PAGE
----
A Court-Ordered Judgment Not a Guarantee of Payment


Mark Scott, J.D., CFE
ACFE Research Specialist

Imagine the sole proprietor of a small manufacturing business learns that his company’s controller, a long-time employee, has been embezzling money for personal use. The owner terminates the controller’s employment and brings a successful civil suit against the former employee, in which he obtains a judgment ordering the former controller to repay the stolen funds with interest. The owner, however, mistakenly believes that because he won in court, he will automatically receive payment. The owner does not realize that, absent the unlikely event of voluntary payment, he must take additional steps to enforce the judgment (i.e., to force the defendant to pay).

Enforcement is the process by which the plaintiff takes action to compel the obligated party to obey a court order. A judgment is a court order, but it is not a guarantee of payment. To collect on a judgment, the party ordered to pay the award — the judgment debtor —must have enough money or assets to satisfy the judgment. Thus, if the party to whom money is owed — the judgment creditor — has not identified and located the proceeds of the fraud or sufficient assets to satisfy a money judgment, it can be difficult, if not impossible, to collect on the judgment, rendering all efforts at recovery fruitless.

Locating the fraudster’s assets is therefore an essential part of any effort targeting recovery of fraud losses.

Furthermore, enforcement is faster and cheaper for creditors with information about their debtors’ assets than it is for creditors without such information. It follows that judgment creditors often hire fraud examiners to investigate their debtors’ finances in search of assets that can be used to satisfy court orders.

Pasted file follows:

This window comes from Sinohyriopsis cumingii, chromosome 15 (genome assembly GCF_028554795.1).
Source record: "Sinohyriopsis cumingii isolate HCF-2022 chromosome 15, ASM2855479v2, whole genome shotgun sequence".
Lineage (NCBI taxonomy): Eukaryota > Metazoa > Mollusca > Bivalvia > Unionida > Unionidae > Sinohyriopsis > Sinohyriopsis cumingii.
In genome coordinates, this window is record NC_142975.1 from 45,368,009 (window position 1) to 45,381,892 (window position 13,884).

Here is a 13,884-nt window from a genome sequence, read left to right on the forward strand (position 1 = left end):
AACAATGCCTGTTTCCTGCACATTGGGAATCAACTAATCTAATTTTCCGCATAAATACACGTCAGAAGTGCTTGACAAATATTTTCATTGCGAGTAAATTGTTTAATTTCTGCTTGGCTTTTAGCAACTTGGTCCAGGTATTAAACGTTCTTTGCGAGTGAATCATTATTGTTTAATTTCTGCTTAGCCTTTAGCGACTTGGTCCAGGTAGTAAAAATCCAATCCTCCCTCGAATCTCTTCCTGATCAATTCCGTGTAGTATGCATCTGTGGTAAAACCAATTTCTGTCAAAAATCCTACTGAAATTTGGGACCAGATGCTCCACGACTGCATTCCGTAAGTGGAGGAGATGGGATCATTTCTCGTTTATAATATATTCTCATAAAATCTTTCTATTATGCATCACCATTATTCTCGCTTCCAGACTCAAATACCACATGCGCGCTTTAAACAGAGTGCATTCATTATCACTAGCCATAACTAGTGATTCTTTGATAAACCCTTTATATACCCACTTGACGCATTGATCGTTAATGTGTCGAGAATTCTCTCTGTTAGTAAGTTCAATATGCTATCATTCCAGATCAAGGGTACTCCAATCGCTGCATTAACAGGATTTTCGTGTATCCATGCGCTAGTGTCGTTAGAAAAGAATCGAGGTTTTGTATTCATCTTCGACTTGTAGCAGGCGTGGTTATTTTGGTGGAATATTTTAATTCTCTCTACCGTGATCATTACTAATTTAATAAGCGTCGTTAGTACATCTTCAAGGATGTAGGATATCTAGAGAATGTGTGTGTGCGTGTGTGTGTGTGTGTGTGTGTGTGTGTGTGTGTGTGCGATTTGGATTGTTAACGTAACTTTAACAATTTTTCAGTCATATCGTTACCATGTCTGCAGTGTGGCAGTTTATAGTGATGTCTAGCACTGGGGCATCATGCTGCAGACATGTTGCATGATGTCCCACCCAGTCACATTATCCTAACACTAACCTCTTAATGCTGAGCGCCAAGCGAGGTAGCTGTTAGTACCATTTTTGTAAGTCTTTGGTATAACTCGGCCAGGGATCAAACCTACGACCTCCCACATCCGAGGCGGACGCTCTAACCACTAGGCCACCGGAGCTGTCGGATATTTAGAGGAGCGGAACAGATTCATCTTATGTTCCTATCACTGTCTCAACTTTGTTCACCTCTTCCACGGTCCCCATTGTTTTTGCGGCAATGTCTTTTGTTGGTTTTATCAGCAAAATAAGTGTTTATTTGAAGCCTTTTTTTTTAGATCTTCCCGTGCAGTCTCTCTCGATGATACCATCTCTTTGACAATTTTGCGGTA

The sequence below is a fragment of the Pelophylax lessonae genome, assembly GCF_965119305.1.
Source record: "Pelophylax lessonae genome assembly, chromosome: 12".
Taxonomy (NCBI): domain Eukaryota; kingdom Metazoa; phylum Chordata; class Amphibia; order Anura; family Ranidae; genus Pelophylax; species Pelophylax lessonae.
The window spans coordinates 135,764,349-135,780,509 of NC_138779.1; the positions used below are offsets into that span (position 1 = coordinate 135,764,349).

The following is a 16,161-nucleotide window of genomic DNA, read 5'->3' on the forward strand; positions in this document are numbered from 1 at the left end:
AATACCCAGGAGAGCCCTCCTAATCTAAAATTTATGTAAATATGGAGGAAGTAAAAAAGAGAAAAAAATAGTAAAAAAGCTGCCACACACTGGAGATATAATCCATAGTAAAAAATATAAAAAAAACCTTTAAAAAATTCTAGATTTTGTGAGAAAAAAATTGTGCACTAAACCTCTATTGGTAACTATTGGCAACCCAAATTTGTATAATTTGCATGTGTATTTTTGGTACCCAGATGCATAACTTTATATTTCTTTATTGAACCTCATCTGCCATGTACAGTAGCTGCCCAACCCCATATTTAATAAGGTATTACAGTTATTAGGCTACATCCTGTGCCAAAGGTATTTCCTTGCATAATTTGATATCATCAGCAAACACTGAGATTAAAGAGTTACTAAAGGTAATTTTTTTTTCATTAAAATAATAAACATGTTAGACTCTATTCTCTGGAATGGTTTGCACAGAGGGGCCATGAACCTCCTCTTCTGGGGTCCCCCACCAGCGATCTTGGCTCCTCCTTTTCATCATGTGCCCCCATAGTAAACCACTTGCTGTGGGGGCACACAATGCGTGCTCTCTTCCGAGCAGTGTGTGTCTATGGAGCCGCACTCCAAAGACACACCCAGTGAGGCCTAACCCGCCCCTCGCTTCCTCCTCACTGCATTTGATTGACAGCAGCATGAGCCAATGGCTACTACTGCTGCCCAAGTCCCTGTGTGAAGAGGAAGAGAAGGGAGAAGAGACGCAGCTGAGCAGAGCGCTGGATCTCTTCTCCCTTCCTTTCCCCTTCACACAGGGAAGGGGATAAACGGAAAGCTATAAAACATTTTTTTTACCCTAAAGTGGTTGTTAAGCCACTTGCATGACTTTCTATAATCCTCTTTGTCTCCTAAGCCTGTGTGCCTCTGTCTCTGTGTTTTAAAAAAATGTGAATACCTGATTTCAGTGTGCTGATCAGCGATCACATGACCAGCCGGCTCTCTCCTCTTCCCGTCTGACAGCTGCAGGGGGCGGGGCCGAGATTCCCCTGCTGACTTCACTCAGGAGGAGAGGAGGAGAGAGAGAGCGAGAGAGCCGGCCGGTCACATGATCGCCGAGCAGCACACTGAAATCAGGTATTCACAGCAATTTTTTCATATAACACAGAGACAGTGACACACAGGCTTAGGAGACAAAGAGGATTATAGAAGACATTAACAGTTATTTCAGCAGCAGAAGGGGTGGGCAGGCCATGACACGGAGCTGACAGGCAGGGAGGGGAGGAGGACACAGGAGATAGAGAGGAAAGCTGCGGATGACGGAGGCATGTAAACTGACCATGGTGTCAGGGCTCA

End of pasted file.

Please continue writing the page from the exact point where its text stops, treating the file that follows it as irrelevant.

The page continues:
Although asset searches can help facilitate the recovery of criminal proceeds, there are numerous other reasons why an individual or entity might ask a fraud examiner to conduct an asset search, such as:

  • Before filing a lawsuit, a potential plaintiff wants to determine if the potential defendant has enough assets to pay any court-ordered sum in the event that a judgment is ordered.
  • An organization is considering making an investment in an individual or business, and, as part of its due diligence procedures regarding investments, it needs information on the relevant individual’s or entity’s assets.
  • A party to a divorce wants to know if the other spouse is hiding assets.  
  • A parent who is owed child support wants to facilitate collection by obtaining information regarding the errant parent’s wages and assets. 

Therefore, it is important for fraud examiners to understand the nature of asset recovery and how asset searches can reveal a wealth of information to facilitate better decisions.

Locating assets, however, is complex work. Due to fraud’s inherently hidden nature, assets are often actively concealed, making them difficult to identify. What is more, individuals often begin concealing their assets at the first hint of a lawsuit.

At this time, we are working to develop a seminar, Tracing and Recovering Fraud Losses, with the goal of helping fraud examiners deal with the strategic, organizational, investigative and legal challenges they face when seeking to locate assets and recover fraud proceeds. The seminar will provide an overview of the resources, legal considerations and techniques used to prepare for and conduct an asset recovery examination, and it will give attendees the tools needed for success in this complex work.

To find out more information about Tracing and Recovering Fraud Losses, visit ACFE.com.